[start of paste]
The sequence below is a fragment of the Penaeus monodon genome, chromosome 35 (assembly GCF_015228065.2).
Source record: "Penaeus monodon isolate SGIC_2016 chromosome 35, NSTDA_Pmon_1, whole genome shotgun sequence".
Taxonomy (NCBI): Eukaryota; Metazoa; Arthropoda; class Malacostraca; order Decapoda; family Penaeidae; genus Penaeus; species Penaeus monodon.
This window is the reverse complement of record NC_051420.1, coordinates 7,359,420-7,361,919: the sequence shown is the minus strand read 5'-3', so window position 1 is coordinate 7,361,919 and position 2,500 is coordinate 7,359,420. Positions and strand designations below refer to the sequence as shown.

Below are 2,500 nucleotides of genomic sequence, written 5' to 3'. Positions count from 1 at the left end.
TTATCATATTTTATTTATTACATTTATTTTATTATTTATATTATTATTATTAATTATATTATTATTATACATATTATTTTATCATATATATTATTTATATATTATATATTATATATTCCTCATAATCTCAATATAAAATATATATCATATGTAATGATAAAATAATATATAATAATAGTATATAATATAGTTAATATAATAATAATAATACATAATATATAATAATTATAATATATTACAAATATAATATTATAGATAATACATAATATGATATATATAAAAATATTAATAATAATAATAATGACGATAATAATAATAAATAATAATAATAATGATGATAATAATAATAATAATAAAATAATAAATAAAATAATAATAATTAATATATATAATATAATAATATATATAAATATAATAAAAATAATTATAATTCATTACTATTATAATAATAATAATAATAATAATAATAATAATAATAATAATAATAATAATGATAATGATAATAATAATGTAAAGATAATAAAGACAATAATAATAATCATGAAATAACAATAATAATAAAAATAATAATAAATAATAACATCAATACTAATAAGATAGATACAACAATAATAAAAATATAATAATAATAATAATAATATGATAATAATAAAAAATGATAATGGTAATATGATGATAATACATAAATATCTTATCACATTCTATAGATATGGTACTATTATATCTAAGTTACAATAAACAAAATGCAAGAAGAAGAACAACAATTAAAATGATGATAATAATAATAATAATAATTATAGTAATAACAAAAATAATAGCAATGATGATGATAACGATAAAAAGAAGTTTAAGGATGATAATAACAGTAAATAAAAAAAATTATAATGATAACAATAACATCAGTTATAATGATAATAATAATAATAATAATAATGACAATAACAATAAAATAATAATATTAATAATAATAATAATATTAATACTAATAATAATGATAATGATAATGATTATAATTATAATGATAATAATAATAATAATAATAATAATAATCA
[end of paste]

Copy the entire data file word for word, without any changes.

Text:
The sequence below is a fragment of the Penaeus monodon genome, chromosome 35 (assembly GCF_015228065.2).
Source record: "Penaeus monodon isolate SGIC_2016 chromosome 35, NSTDA_Pmon_1, whole genome shotgun sequence".
Taxonomy (NCBI): Eukaryota; Metazoa; Arthropoda; class Malacostraca; order Decapoda; family Penaeidae; genus Penaeus; species Penaeus monodon.
This window is the reverse complement of record NC_051420.1, coordinates 7,359,420-7,361,919: the sequence shown is the minus strand read 5'-3', so window position 1 is coordinate 7,361,919 and position 2,500 is coordinate 7,359,420. Positions and strand designations below refer to the sequence as shown.

Below are 2,500 nucleotides of genomic sequence, written 5' to 3'. Positions count from 1 at the left end.
TTATCATATTTTATTTATTACATTTATTTTATTATTTATATTATTATTATTAATTATATTATTATTATACATATTATTTTATCATATATATTATTTATATATTATATATTATATATTCCTCATAATCTCAATATAAAATATATATCATATGTAATGATAAAATAATATATAATAATAGTATATAATATAGTTAATATAATAATAATAATACATAATATATAATAATTATAATATATTACAAATATAATATTATAGATAATACATAATATGATATATATAAAAATATTAATAATAATAATAATGACGATAATAATAATAAATAATAATAATAATGATGATAATAATAATAATAATAAAATAATAAATAAAATAATAATAATTAATATATATAATATAATAATATATATAAATATAATAAAAATAATTATAATTCATTACTATTATAATAATAATAATAATAATAATAATAATAATAATAATAATAATAATAATGATAATGATAATAATAATGTAAAGATAATAAAGACAATAATAATAATCATGAAATAACAATAATAATAAAAATAATAATAAATAATAACATCAATACTAATAAGATAGATACAACAATAATAAAAATATAATAATAATAATAATAATATGATAATAATAAAAAATGATAATGGTAATATGATGATAATACATAAATATCTTATCACATTCTATAGATATGGTACTATTATATCTAAGTTACAATAAACAAAATGCAAGAAGAAGAACAACAATTAAAATGATGATAATAATAATAATAATAATTATAGTAATAACAAAAATAATAGCAATGATGATGATAACGATAAAAAGAAGTTTAAGGATGATAATAACAGTAAATAAAAAAAATTATAATGATAACAATAACATCAGTTATAATGATAATAATAATAATAATAATAATGACAATAACAATAAAATAATAATATTAATAATAATAATAATATTAATACTAATAATAATGATAATGATAATGATTATAATTATAATGATAATAATAATAATAATAATAATAATAATCA